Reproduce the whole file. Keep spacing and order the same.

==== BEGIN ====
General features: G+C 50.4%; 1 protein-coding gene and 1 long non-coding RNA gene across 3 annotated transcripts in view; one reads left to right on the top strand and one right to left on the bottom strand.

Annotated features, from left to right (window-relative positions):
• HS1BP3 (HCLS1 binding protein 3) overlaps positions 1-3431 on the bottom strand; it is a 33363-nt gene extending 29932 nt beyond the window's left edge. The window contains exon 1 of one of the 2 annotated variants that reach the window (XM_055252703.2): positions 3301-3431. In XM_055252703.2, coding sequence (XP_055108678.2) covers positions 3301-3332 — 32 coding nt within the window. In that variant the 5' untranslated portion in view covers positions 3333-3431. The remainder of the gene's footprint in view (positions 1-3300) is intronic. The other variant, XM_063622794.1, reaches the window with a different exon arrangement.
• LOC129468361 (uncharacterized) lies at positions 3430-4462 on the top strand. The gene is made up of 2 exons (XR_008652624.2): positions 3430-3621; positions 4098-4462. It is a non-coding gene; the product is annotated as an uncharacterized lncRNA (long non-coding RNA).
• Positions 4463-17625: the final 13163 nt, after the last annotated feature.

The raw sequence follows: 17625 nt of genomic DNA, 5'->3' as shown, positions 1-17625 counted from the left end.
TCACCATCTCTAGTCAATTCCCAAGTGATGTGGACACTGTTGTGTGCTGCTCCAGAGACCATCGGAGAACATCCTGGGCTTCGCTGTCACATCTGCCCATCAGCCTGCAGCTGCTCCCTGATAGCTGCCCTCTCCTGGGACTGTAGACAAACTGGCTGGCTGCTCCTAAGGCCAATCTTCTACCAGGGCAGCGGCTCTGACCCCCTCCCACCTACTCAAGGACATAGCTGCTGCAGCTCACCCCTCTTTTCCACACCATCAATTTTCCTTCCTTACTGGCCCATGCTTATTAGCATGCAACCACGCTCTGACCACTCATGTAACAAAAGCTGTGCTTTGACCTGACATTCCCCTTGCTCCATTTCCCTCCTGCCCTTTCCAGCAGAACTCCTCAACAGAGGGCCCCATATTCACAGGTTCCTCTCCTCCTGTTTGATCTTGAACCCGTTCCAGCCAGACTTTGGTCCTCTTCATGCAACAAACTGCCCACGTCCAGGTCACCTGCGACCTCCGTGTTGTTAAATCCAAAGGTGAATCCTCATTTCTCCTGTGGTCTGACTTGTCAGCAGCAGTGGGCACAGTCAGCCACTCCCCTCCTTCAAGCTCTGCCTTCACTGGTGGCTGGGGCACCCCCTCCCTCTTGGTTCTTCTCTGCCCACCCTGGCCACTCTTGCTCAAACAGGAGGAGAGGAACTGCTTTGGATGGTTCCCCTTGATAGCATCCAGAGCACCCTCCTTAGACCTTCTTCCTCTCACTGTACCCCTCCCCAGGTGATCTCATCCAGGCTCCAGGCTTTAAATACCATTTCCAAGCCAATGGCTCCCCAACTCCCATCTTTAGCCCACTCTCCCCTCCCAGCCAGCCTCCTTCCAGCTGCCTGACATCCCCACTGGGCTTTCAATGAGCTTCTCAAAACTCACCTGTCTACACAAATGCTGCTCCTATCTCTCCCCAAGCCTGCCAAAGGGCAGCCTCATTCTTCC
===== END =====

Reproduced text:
General features: G+C 50.4%; 1 protein-coding gene and 1 long non-coding RNA gene across 3 annotated transcripts in view; one reads left to right on the top strand and one right to left on the bottom strand.

Annotated features, from left to right (window-relative positions):
• HS1BP3 (HCLS1 binding protein 3) overlaps positions 1-3431 on the bottom strand; it is a 33363-nt gene extending 29932 nt beyond the window's left edge. The window contains exon 1 of one of the 2 annotated variants that reach the window (XM_055252703.2): positions 3301-3431. In XM_055252703.2, coding sequence (XP_055108678.2) covers positions 3301-3332 — 32 coding nt within the window. In that variant the 5' untranslated portion in view covers positions 3333-3431. The remainder of the gene's footprint in view (positions 1-3300) is intronic. The other variant, XM_063622794.1, reaches the window with a different exon arrangement.
• LOC129468361 (uncharacterized) lies at positions 3430-4462 on the top strand. The gene is made up of 2 exons (XR_008652624.2): positions 3430-3621; positions 4098-4462. It is a non-coding gene; the product is annotated as an uncharacterized lncRNA (long non-coding RNA).
• Positions 4463-17625: the final 13163 nt, after the last annotated feature.

The raw sequence follows: 17625 nt of genomic DNA, 5'->3' as shown, positions 1-17625 counted from the left end.
TCACCATCTCTAGTCAATTCCCAAGTGATGTGGACACTGTTGTGTGCTGCTCCAGAGACCATCGGAGAACATCCTGGGCTTCGCTGTCACATCTGCCCATCAGCCTGCAGCTGCTCCCTGATAGCTGCCCTCTCCTGGGACTGTAGACAAACTGGCTGGCTGCTCCTAAGGCCAATCTTCTACCAGGGCAGCGGCTCTGACCCCCTCCCACCTACTCAAGGACATAGCTGCTGCAGCTCACCCCTCTTTTCCACACCATCAATTTTCCTTCCTTACTGGCCCATGCTTATTAGCATGCAACCACGCTCTGACCACTCATGTAACAAAAGCTGTGCTTTGACCTGACATTCCCCTTGCTCCATTTCCCTCCTGCCCTTTCCAGCAGAACTCCTCAACAGAGGGCCCCATATTCACAGGTTCCTCTCCTCCTGTTTGATCTTGAACCCGTTCCAGCCAGACTTTGGTCCTCTTCATGCAACAAACTGCCCACGTCCAGGTCACCTGCGACCTCCGTGTTGTTAAATCCAAAGGTGAATCCTCATTTCTCCTGTGGTCTGACTTGTCAGCAGCAGTGGGCACAGTCAGCCACTCCCCTCCTTCAAGCTCTGCCTTCACTGGTGGCTGGGGCACCCCCTCCCTCTTGGTTCTTCTCTGCCCACCCTGGCCACTCTTGCTCAAACAGGAGGAGAGGAACTGCTTTGGATGGTTCCCCTTGATAGCATCCAGAGCACCCTCCTTAGACCTTCTTCCTCTCACTGTACCCCTCCCCAGGTGATCTCATCCAGGCTCCAGGCTTTAAATACCATTTCCAAGCCAATGGCTCCCCAACTCCCATCTTTAGCCCACTCTCCCCTCCCAGCCAGCCTCCTTCCAGCTGCCTGACATCCCCACTGGGCTTTCAATGAGCTTCTCAAAACTCACCTGTCTACACAAATGCTGCTCCTATCTCTCCCCAAGCCTGCCAAAGGGCAGCCTCATTCTTCC